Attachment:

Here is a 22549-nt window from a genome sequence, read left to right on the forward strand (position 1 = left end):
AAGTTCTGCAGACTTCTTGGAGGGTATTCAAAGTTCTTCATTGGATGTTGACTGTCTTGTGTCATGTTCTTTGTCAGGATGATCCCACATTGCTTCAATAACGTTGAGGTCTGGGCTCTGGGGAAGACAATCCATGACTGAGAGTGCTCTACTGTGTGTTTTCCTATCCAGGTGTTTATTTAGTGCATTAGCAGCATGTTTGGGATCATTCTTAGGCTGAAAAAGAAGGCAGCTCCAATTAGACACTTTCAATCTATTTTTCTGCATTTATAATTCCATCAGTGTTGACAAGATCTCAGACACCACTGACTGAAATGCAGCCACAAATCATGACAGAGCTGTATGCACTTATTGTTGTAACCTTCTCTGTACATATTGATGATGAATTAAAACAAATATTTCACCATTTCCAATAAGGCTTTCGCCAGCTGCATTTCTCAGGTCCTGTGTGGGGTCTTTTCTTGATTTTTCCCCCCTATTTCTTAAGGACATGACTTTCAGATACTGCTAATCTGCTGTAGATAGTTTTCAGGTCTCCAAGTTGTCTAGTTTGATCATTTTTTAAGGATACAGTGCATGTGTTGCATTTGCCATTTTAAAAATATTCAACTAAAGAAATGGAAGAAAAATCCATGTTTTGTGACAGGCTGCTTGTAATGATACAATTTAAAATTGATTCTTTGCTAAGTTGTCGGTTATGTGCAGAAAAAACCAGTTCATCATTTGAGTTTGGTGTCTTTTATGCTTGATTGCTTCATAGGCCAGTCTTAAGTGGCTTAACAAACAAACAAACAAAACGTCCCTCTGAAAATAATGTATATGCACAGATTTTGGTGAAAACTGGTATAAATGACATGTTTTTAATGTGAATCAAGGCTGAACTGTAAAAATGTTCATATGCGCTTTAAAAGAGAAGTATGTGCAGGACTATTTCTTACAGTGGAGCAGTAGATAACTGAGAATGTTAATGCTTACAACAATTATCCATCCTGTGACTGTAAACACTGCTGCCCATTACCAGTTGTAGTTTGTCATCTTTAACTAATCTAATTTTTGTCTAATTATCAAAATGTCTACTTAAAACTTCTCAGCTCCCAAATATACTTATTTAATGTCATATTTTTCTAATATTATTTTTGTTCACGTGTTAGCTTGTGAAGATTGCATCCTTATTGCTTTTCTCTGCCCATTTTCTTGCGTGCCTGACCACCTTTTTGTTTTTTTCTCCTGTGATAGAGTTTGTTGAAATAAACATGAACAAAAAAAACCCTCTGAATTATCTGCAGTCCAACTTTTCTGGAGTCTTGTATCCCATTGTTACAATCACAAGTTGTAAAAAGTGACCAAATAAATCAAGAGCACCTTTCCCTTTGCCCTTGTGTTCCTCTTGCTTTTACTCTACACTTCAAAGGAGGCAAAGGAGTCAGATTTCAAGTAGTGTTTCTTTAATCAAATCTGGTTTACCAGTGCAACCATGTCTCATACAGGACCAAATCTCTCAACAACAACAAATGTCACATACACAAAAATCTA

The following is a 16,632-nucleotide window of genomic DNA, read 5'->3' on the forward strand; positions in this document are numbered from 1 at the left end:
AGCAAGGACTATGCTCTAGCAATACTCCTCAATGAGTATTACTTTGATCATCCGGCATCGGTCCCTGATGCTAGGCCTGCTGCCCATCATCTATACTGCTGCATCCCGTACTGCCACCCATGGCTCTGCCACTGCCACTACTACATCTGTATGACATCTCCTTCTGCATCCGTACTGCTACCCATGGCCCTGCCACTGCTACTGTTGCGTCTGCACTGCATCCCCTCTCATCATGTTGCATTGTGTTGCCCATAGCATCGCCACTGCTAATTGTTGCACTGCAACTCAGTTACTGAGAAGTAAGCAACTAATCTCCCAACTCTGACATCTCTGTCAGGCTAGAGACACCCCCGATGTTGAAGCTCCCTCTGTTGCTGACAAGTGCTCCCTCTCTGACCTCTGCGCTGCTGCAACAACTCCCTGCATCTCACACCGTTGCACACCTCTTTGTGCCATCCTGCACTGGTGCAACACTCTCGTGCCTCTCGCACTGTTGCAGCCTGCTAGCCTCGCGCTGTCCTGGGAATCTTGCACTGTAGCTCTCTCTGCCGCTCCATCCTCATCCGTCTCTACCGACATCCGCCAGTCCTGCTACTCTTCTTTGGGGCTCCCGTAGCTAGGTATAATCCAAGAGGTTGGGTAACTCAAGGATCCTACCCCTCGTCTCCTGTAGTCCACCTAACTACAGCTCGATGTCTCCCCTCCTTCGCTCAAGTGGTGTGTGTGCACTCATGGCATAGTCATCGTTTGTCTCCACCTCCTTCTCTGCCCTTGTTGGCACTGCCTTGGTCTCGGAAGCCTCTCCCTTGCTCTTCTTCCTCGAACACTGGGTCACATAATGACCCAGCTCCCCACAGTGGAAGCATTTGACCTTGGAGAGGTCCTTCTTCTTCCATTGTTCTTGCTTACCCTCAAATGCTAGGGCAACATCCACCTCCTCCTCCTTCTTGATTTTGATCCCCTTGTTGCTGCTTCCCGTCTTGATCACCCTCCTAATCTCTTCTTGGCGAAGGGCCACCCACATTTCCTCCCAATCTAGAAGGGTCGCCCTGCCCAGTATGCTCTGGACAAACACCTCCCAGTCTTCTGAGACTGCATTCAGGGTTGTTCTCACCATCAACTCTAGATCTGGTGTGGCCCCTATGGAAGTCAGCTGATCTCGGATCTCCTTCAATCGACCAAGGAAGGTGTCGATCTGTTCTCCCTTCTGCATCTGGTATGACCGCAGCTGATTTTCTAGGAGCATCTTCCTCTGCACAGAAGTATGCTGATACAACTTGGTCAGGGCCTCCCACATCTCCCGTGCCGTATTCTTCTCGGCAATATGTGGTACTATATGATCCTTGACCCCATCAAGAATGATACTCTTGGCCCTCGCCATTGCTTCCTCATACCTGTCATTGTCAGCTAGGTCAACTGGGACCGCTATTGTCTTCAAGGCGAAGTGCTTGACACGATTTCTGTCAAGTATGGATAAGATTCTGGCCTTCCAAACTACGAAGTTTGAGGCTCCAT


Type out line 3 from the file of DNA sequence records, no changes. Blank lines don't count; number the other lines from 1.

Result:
The following is a 16,632-nucleotide window of genomic DNA, read 5'->3' on the forward strand; positions in this document are numbered from 1 at the left end: